DAR SU OLDG Z6 OT LT OUT
2:37 L BRH OCC Z8 OT Z4
     W HUG-LOVExB/ OT LT L
     L SU OWPF Z4 BS W
     W GR L

Which roughly translates to: “A new data collector (DM) came up on to the berm at 2:30 p.m. At that time, Washoe was sitting up on the wooden platform in the middle of the enclosure, in Zone 4. Tatu was lying down on the terrace in Zone 5, directly below the cement ledge. Loulis was sitting up in the climbing structure (called the “shaky tree”) oriented toward and looking toward the area outside the enclosure. Two minutes later, at 2:32, Dar came out and walked quadrupedally from Zone 2 to the wooden platform in Zone 4, which he then sat up on. Another couple of minutes went by before Dar got up and swung on a fire hose from the wooden platform to the cement ledge of Zone 6, where he then sat up and was oriented toward and looking toward outside. At 2:37, Loulis brachiated (fancy word for swinging one hand after another) on the cage ceiling from Zone 8 to the wooden platform in Zone 4. As Loulis was approaching, Washoe signed HUG-LOVE/ repeatedly with both of her hands oriented toward him. Loulis then sat beside Washoe and she proceeded to groom him.

Again, this is just an example, but you can definitely get an idea of why we use abbreviations!

Studying field records (like the hypothetical example above) from 2001 and 2002, student and faculty scholars at CHCI we able to determine that the chimpanzees spent more time each day in the outdoor area when it was warmer outside than when it was colder (Puffer, Jensvold, Fouts, & Fouts, 2006). However, the research also showed that the chimpanzees spent at least a portion of every single day outside, when we were able to provide them access (we only had to close off the outside area for eight days out of the 365-day period studied). No matter whether Ellensburg is providing rain, snow, wind, clouds, or sunshine, the chimpanzees will trek their way outside. Our philosophy focuses on meeting the needs of the chimpanzees, and allowing them access to the outside enclosure during any weather is just one thing we do to make CHCI an enriching home for Washoe and her family.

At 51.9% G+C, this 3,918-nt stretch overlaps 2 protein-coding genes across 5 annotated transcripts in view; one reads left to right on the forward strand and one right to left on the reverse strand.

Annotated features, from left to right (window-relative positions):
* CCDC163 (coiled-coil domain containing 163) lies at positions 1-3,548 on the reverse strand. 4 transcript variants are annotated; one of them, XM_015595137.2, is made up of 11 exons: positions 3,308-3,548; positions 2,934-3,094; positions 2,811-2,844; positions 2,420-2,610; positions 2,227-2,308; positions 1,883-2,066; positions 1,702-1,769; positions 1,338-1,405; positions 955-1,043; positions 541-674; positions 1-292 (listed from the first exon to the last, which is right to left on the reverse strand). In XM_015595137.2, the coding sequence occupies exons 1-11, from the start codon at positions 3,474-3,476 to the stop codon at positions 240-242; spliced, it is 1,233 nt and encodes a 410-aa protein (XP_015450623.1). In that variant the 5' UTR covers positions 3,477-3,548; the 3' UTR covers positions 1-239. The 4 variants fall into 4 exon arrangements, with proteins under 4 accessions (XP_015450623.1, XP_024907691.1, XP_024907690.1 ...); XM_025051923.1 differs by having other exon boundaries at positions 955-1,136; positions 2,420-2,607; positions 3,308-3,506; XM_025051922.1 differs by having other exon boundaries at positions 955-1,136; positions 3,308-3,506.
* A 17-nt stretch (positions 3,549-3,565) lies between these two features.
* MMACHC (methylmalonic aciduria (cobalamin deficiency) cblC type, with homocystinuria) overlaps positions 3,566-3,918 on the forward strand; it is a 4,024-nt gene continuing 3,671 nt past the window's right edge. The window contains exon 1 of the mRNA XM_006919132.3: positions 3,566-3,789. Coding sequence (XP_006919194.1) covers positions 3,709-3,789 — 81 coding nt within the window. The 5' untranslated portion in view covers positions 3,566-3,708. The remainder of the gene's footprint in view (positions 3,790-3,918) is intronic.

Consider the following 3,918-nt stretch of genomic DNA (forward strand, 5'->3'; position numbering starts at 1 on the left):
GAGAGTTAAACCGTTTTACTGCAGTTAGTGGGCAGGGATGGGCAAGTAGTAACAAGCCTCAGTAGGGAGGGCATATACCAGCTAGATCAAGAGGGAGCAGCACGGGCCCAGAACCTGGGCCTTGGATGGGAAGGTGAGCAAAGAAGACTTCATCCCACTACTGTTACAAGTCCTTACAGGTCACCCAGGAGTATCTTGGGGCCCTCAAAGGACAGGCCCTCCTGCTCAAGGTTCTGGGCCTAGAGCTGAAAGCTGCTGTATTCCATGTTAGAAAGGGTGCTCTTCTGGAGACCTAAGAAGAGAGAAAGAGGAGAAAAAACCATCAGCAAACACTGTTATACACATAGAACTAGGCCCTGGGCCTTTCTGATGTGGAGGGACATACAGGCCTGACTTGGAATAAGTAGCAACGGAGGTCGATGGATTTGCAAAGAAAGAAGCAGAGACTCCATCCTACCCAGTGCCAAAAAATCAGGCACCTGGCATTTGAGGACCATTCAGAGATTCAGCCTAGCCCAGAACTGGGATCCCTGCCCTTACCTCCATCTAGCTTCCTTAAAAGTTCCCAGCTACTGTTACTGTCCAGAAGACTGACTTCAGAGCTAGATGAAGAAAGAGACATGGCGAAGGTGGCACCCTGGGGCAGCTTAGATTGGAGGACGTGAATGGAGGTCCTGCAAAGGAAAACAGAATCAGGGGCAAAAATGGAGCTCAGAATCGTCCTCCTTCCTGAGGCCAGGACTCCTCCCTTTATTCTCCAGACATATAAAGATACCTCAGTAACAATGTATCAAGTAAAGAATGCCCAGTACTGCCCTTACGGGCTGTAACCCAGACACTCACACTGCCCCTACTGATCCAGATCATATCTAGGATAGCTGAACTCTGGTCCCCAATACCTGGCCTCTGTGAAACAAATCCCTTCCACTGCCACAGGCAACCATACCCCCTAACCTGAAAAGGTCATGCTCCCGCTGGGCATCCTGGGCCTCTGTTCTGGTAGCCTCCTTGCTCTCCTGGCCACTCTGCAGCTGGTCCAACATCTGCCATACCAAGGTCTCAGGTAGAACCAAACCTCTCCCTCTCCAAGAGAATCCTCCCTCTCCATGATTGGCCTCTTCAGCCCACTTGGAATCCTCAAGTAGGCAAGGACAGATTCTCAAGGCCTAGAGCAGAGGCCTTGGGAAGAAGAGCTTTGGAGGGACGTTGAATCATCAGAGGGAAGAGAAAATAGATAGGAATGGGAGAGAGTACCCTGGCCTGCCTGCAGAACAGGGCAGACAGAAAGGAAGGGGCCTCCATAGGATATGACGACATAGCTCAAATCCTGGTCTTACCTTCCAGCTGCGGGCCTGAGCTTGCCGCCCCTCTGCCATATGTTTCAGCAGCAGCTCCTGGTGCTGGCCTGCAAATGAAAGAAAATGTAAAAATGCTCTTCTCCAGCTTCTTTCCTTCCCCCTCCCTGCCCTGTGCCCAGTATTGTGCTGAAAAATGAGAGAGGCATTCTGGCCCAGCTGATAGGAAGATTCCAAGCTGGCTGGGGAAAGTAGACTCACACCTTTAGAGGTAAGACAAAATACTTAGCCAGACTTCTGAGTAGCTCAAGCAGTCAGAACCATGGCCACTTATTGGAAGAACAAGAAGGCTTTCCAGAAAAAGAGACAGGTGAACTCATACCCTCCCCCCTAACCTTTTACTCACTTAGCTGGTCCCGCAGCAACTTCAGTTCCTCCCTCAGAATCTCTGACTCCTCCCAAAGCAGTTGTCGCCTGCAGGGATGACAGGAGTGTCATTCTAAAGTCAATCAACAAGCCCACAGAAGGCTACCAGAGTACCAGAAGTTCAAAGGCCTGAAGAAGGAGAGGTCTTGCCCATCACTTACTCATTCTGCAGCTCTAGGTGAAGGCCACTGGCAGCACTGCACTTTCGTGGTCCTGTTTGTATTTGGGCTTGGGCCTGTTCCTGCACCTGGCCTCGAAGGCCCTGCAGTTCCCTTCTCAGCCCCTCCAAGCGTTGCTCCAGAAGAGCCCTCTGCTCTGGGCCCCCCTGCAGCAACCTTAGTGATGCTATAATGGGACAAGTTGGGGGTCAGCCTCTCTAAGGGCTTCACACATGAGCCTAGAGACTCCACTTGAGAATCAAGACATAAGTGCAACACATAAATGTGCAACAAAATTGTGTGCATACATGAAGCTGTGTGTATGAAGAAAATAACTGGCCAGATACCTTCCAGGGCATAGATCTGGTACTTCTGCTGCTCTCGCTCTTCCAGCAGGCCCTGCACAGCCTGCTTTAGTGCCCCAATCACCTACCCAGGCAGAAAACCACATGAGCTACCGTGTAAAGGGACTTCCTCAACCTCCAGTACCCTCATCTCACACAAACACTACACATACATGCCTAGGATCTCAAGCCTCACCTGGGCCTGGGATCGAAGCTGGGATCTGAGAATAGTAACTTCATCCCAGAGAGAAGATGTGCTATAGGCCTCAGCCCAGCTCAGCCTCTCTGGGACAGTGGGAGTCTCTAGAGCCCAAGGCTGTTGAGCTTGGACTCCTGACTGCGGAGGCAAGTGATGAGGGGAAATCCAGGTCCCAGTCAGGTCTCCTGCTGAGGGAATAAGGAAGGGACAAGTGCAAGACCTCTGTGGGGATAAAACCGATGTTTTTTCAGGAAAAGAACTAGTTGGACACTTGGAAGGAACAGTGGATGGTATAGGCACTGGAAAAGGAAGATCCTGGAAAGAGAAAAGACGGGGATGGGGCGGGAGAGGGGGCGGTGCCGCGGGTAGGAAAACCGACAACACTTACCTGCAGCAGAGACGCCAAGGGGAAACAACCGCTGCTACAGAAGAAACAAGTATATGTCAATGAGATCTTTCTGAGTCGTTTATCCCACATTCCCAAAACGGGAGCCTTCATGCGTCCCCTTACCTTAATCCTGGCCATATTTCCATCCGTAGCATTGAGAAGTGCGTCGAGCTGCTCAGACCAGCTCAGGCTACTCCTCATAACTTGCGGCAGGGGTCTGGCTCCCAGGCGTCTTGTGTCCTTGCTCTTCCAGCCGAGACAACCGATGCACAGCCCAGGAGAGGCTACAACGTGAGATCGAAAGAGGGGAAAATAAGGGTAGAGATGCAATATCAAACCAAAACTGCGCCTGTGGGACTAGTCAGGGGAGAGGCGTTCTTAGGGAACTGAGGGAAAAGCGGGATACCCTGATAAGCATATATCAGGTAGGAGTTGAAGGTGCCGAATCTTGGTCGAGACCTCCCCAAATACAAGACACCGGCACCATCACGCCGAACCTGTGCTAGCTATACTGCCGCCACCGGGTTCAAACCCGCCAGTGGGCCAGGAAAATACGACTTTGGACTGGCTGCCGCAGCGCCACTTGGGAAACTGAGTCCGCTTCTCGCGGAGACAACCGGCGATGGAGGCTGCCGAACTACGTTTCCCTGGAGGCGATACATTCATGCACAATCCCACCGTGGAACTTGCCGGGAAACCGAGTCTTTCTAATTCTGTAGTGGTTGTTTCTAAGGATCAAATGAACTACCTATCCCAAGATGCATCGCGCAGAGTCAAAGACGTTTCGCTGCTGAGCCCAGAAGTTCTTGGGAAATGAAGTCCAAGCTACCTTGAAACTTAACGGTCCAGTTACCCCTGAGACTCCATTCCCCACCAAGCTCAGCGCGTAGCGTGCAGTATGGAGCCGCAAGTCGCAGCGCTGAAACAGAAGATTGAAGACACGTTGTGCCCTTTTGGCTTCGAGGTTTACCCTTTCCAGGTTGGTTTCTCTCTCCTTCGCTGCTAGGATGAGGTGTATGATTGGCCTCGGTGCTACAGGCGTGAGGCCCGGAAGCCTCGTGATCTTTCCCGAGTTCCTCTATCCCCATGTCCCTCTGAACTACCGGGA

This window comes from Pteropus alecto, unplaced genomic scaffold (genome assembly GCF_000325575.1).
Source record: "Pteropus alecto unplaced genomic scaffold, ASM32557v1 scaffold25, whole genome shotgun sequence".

So the next time you are walking around north campus and pass our building, you can certainly imagine one of us up there, taking notes, maybe haggling with Tatu over some ONION GRASS, and always protecting the unique chimpanzee family that calls CHCI home.

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About Debbie Metzler

Debbie began working with chimpanzees in 2005 while she earned a bachelor's degree in psychology from Central Washington University. She continued on to earn a master's degree in primate behavior, and after graduation joined the adjunct faculty in the primate behavior department. Debbie is an experienced coordinator for education, outreach, and advocacy programs. Currently she is working toward putting an end to the exploitation of non-human apes everywhere.